Jump to content

ILS Turned Off in Mission Editor


Johnpilot
 Share

Recommended Posts

OK, I had made a mission starting at Kobuleti. No wind, weather, clouds, or precip. I was instructed to use runway 07 and the ILS of 111.50 worked fine. I decided to change my mission a little bit, so I used dynamic weather and when I saved and reloaded the mission I was now using runway 25 due to winds. Upon starting to come back in to land, I tuned in the ILS (I realized I was on the opposing runway) and there was no tone and the flags were pegged as no signal. I thought I had messed up.

 

I reverted to no weather in the mission editor, fired the mission back up using start from runway. I was then placed on runway 07 and the ILS was magically working again.

 

I know they shut off the ILS in the real world if we are using the opposing runway (unless it has a BC component), but I didn't know that the sim did that also. Is this true or have I spaced out totally?

 

Thanks.

 

John

Link to comment
Share on other sites

Yes, the ILS is for runway 07. The signal however should be received no matter where the aircraft is located as long as it is in the range of the station.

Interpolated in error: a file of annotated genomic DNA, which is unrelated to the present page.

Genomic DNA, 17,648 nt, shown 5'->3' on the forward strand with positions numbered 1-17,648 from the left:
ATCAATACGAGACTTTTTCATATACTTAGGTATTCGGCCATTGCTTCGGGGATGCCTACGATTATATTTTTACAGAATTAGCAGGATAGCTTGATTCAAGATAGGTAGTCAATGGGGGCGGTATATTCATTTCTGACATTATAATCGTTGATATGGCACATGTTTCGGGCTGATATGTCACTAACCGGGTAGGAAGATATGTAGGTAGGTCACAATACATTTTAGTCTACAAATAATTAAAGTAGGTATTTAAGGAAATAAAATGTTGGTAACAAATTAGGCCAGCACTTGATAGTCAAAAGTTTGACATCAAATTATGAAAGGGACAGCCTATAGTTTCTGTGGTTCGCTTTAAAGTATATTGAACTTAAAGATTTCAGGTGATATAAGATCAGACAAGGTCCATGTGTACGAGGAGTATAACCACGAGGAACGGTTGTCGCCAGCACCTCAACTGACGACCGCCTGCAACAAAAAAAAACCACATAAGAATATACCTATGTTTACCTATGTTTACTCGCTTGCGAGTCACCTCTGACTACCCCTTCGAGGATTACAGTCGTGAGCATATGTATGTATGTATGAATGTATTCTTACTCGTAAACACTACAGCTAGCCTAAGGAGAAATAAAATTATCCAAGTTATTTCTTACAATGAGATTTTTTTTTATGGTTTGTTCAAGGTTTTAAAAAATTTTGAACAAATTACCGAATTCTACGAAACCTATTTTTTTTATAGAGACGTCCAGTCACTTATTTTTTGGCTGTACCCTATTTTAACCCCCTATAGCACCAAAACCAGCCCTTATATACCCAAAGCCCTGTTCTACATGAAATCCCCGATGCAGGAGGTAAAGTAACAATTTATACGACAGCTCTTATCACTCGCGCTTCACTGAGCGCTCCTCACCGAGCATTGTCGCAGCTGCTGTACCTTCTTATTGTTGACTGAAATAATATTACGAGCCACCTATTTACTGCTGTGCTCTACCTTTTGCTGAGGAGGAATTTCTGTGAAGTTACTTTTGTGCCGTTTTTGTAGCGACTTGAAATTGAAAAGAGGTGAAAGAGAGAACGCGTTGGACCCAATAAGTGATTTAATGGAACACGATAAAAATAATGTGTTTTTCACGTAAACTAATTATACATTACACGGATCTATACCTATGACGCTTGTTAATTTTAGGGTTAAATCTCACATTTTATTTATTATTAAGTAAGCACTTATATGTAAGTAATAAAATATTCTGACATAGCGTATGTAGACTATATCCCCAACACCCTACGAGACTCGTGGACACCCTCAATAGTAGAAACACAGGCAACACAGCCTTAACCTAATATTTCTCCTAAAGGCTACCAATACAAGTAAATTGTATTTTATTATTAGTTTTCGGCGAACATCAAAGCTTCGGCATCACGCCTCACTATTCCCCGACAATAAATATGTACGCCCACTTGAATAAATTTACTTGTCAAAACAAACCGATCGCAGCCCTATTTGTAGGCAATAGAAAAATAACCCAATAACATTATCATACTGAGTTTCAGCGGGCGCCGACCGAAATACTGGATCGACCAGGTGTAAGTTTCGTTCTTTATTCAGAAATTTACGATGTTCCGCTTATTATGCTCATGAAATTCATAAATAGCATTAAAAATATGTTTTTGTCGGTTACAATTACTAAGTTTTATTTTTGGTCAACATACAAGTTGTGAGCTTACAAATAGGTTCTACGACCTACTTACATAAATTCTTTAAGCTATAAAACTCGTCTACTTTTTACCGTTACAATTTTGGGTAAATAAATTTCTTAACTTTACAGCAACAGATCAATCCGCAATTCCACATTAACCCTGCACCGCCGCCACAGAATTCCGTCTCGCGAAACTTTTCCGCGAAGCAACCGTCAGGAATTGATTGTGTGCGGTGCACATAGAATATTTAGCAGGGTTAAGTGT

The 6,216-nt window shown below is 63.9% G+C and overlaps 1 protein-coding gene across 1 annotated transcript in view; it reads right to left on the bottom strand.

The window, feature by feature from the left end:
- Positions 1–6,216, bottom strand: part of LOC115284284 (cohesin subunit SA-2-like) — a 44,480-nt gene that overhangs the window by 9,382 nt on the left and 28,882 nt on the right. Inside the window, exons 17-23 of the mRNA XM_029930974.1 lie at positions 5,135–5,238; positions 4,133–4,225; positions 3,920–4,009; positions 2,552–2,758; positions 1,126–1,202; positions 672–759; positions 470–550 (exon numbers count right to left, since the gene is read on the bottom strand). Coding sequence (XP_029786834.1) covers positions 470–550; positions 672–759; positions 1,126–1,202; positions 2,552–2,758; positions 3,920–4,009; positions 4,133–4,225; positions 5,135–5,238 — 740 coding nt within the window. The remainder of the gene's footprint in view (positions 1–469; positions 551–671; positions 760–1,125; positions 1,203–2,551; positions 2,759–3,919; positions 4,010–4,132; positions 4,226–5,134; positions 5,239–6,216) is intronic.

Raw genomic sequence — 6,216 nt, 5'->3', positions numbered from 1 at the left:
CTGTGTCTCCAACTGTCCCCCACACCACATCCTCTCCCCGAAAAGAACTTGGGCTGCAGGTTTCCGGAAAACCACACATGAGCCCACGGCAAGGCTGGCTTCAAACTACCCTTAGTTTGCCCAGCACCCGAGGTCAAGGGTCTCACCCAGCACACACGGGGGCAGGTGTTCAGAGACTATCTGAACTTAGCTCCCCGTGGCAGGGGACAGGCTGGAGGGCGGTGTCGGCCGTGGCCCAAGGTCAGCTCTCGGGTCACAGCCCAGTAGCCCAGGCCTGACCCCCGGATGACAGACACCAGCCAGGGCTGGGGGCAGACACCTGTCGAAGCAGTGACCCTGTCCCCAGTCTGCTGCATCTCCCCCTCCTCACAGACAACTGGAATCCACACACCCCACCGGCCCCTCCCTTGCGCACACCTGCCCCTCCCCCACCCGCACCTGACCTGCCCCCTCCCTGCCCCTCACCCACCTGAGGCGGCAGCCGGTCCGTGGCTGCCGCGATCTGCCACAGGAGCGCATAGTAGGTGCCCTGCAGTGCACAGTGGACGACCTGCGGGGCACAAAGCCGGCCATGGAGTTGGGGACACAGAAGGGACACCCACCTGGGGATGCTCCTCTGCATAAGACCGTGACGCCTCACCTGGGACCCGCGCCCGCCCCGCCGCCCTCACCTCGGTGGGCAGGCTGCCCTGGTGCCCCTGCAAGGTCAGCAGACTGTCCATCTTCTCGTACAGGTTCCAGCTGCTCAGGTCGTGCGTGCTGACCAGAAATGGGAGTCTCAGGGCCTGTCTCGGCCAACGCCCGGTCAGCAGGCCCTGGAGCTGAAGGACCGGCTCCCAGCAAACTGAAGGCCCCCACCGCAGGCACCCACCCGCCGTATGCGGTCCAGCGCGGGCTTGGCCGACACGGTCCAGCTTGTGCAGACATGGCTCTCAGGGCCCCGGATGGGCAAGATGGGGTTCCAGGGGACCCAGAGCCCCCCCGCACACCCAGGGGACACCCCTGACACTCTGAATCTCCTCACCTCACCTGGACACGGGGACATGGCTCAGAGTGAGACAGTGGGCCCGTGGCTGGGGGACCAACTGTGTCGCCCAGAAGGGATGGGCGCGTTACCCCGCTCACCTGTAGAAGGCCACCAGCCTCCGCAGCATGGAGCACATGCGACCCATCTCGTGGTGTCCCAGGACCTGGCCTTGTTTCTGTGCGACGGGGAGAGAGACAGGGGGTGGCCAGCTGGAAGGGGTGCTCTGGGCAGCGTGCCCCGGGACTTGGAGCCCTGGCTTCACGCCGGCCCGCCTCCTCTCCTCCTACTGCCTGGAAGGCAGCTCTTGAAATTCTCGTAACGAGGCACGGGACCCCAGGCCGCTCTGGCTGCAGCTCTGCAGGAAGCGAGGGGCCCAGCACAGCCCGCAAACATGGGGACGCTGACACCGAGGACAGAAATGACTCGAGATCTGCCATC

I did reset the weather and then the mission was using runway 07 and I recevied the signal.

 

TACAN worked fine as I would expect.

 

John

Link to comment
Share on other sites

The signal however should be received no matter where the aircraft is located as long as it is in the range of the station.

 

No, it shouldn't.

 

ILS, by its very nature, is directional. And more to the point only ILS for the active runway will be operating at an airfield. This is as true in DCS as it is in the real world

 

Spoiler

Gigabyte Z390 Aorus Xtreme, Intel 9900K (5Ghz), 64Gb 3600Mhz, MSi RTX 3090, Schiit Modi/Magi DAC/AMP, ASUS PG43UQ, Hotas Warthog, RealSimulator FSSB3, 2x TM MFDs + DCS MFDs, MFG Crosswinds, Elgato Steamdeck XL

 

Link to comment
Share on other sites

No, it shouldn't.

 

ILS, by its very nature, is directional. And more to the point only ILS for the active runway will be operating at an airfield. This is as true in DCS as it is in the real world

 

Johnpilot is correct. You can receive an ILS DME and morse identifier without being anywhere near the glide path.

Link to comment
Share on other sites

I'm under the impression that if the runway that has ILS is not in use, the ILS signal is not broadcast so as not to confuse pilots.

 

At some airports both directions of the runway have ILS, some only one direction has ILS, and at some airports the runways don't have ILS at all, VFR only. If the ILS is broadcast for the glide slope to Runway 07 but the airport is landing and departing aircraft from Runway 25, it would only confuse matters to be broadcasting a glide slope for Runway 07 and have people be lining up to land against the flow of traffic.